11 Mar 2010, 11:23pm
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by admin

GAO report finds 3 Montana groups among top litigators

by Ellen Simpson, Clark Fork Chronicle, March 10 2010 [here]

There is within the United States government an entity called the Government Accountability Office (GAO) with the charge of examining, upon request of Congress, various functions within federal agencies. A request was made by Senator Bingaman and Representative Rahall asking the GAO to review appeals and litigation filed against Forest Service projects for fiscal years 2006 to 2008.

Stated in the report, which can be found on the GAO website, nationwide in the nine regions of the Forest Service covering 108 national forests 18 percent of proposed projects were appealed while 2 percent continued on to litigation. If those numbers applied to Region 1 where Montana’s national forests are located, the subject would probably be moot. The reality is the nationwide numbers do not apply to Region 1 and in fact, the numbers here greatly skew the totals.

In the use of mechanical treatment and commercial logging, four of the regions had zero lawsuits on proposed Forest Service projects, three regions had three percent or less while Region 1 had eight percent lawsuits on proposed projects.

Nationwide there were ten entities that appealed ten or more decisions with three of those located in Montana. They are the Alliance for the Wild Rockies, Native Ecosystems Council, and the WildWest Institute. The same is true of the 29 lawsuits filed nationwide with the same three entities acting as plaintiff in five or more decisions.

To put a closer perspective to the 40 percent of appeals filed in Montana during this period of time, with the national average percentage at 18, it needs to be pointed out that in seven regions the appeal average for mechanical treatment and commercial logging was under 18 percent and in one region zero appeals were filed again greatly skewing the nationwide numbers.

In Region 1 which includes northern Idaho there were 15 entities filing appeals on proposed commercial timber projects with the before-mentioned three groups leading the way with 67 of the 129 filed appeals. I must add these are the numbers only for Region 1 and the three entities collectively filed 23 more appeals in Region 4 along with five lawsuits in that region.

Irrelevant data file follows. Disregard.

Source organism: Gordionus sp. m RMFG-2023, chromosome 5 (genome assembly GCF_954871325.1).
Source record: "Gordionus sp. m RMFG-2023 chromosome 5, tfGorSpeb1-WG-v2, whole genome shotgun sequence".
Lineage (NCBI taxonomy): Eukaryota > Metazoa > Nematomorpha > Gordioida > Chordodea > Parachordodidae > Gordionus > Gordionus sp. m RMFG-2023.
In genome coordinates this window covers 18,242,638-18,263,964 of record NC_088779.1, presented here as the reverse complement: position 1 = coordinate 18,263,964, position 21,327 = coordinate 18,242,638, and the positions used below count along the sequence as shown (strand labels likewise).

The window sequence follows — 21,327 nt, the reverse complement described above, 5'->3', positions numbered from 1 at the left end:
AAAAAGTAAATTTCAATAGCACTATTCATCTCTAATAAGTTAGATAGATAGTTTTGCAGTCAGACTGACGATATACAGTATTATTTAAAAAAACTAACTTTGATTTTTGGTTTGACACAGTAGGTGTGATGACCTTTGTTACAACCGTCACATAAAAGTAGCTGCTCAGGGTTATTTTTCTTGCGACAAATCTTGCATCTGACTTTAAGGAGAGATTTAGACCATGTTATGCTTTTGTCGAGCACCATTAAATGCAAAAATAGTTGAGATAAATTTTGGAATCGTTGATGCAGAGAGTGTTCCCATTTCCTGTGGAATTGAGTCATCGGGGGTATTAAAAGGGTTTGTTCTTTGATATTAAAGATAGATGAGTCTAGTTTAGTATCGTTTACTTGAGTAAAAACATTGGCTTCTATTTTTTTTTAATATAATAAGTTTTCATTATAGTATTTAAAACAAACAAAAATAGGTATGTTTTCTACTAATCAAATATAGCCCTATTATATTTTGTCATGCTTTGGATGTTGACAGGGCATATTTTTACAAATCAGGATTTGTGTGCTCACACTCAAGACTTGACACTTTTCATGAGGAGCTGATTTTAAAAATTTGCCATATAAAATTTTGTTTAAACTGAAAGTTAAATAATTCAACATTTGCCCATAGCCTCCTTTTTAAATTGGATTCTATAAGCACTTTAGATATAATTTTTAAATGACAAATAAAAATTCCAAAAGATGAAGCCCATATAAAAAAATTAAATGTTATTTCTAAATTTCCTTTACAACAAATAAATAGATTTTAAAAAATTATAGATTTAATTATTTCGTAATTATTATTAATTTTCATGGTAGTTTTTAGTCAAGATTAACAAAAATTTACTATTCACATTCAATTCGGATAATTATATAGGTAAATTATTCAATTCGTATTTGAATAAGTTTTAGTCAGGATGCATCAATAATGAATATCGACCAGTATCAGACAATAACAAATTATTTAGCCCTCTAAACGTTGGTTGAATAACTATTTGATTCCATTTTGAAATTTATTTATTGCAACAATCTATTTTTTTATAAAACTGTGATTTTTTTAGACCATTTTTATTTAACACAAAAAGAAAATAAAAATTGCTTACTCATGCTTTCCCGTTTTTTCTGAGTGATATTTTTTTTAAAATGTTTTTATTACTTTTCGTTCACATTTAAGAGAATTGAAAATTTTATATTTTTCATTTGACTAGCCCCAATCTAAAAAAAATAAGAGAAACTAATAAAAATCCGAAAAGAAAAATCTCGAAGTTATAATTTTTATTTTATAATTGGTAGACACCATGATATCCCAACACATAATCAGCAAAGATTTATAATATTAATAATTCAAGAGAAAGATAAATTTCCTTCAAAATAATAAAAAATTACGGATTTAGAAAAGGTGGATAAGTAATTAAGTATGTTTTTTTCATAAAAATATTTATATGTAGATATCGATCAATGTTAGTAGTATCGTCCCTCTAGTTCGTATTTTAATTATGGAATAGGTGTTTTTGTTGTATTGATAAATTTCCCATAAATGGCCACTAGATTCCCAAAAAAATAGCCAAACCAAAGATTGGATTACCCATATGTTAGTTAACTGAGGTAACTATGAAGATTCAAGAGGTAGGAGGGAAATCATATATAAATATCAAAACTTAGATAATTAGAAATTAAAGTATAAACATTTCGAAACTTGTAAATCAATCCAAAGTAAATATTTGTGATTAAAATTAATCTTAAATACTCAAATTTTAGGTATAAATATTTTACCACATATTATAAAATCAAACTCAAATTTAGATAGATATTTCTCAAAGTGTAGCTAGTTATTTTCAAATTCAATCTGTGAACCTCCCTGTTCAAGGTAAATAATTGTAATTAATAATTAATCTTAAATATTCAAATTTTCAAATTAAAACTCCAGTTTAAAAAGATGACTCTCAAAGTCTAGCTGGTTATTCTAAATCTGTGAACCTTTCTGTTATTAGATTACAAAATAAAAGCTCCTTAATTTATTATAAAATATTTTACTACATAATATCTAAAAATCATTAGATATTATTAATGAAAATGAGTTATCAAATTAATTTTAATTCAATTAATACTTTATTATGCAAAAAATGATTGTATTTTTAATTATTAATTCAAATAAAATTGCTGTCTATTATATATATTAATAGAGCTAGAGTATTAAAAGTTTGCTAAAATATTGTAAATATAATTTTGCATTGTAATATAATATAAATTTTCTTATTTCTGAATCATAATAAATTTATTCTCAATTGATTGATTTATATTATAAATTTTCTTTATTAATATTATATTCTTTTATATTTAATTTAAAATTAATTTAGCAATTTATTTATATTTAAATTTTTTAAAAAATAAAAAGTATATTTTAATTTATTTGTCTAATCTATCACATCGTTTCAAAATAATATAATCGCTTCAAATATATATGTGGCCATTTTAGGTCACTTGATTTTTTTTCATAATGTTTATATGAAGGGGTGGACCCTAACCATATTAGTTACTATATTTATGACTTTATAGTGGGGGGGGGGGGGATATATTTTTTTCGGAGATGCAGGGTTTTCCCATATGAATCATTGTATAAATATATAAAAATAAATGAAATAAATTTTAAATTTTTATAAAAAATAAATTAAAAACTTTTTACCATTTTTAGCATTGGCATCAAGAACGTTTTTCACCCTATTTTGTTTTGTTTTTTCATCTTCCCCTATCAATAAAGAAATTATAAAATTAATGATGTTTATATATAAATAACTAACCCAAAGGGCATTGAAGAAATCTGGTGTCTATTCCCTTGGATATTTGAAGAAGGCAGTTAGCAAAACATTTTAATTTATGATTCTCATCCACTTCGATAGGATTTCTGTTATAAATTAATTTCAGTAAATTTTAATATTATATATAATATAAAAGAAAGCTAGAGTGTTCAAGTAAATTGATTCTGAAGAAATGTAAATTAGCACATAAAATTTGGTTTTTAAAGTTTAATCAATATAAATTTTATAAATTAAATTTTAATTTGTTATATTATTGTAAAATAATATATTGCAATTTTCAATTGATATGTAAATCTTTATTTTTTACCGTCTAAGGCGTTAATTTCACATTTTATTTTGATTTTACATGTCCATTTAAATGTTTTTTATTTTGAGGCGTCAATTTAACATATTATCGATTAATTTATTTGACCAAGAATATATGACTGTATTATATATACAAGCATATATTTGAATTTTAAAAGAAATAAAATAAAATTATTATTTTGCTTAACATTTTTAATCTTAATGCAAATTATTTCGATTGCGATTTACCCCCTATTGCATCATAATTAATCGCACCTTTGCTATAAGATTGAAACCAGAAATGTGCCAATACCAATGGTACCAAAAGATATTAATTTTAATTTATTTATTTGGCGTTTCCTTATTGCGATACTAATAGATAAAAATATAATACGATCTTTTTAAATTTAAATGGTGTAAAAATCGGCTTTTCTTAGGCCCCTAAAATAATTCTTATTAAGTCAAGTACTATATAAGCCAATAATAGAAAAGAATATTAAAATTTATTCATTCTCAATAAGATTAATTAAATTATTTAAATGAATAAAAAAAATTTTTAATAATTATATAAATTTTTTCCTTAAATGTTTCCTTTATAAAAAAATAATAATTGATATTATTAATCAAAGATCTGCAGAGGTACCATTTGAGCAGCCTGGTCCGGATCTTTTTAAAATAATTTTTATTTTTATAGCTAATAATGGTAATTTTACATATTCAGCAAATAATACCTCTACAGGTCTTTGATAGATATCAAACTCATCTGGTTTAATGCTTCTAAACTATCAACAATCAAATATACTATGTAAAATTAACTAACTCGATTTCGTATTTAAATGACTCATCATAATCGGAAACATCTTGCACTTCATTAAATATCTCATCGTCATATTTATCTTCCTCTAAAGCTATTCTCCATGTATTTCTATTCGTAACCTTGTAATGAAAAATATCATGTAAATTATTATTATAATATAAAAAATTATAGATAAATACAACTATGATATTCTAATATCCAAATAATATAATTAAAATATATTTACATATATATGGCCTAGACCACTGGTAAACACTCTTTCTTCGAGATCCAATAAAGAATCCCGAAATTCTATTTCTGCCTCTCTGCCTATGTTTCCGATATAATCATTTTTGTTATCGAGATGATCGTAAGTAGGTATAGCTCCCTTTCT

It only gets better, or maybe I should say worse, when breaking out the number and percentage of lawsuits filed by the same three entities in Region 1. The Alliance for the Wild Rockies filed eight lawsuits for a total of 28 percent of those filed nationwide with the Native Ecosystems Council filing 24 percent and WildWest Institute coming in at 10 percent. Do remember, however, that these percentages are only for Region 1 and do not cover the five lawsuits filed by the groups in Region 4.

In reality, the GAO report only covers three of the past dozen years that preservationist groups have been active in appealing and litigating Forest Service actions. In 2009, according to the PACER system of court tracking, the Alliance for the Wild Rockies filed nine civil lawsuits in Montana’s U.S. District Court. This means a lawsuit was filed about every six weeks for an entire year. All totaled, the Alliance filed 99 legal actions either in District Court or the Ninth Circuit of Appeals from 1999 to 2009.

In each filed case, a paragraph is inserted requesting payment of attorney’s fees and other court costs under the Equal Access to Justice Act. It is unknown at this time exactly how much taxpayer money has been paid out nationwide for lawsuits against the Forest Service because reporting of those numbers ceased in 1995. To right this wrong, a bipartisan trio of western members of Congress introduced the Open EAJA Act of 2010 to reinstate critical oversight and transparency for payments made under this statute. The introduced legislation would require agencies paying court-awarded legal fees, costs, or lawsuit settlements under EAJA to track, record, and provide that financial information to Congress and the public. More information will be forthcoming as HR 4717 moves its way through the system.

Unfortunately for the health of the nine national forests located in Montana, the GAO report is only a snapshot of three years and with the numbers coming in for 2009, it appears Region 1 will continue to lead the pack with regard to appeals and lawsuits on federal projects.

Ellen Simpson represents the Montana Wood Products Association.

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